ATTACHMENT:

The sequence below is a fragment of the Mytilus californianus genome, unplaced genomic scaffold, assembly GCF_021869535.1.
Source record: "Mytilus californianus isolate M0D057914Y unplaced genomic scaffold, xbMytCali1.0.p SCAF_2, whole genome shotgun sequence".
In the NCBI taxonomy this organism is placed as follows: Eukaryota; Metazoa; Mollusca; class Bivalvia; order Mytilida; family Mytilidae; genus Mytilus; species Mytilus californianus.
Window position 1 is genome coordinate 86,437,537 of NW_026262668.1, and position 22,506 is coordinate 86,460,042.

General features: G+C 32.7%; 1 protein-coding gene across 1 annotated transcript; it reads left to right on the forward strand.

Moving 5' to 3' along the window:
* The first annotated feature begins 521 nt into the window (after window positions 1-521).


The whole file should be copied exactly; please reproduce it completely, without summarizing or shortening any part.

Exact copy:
The sequence below is a fragment of the Mytilus californianus genome, unplaced genomic scaffold, assembly GCF_021869535.1.
Source record: "Mytilus californianus isolate M0D057914Y unplaced genomic scaffold, xbMytCali1.0.p SCAF_2, whole genome shotgun sequence".
In the NCBI taxonomy this organism is placed as follows: Eukaryota; Metazoa; Mollusca; class Bivalvia; order Mytilida; family Mytilidae; genus Mytilus; species Mytilus californianus.
Window position 1 is genome coordinate 86,437,537 of NW_026262668.1, and position 22,506 is coordinate 86,460,042.

General features: G+C 32.7%; 1 protein-coding gene across 1 annotated transcript; it reads left to right on the forward strand.

Moving 5' to 3' along the window:
* The first annotated feature begins 521 nt into the window (after window positions 1-521).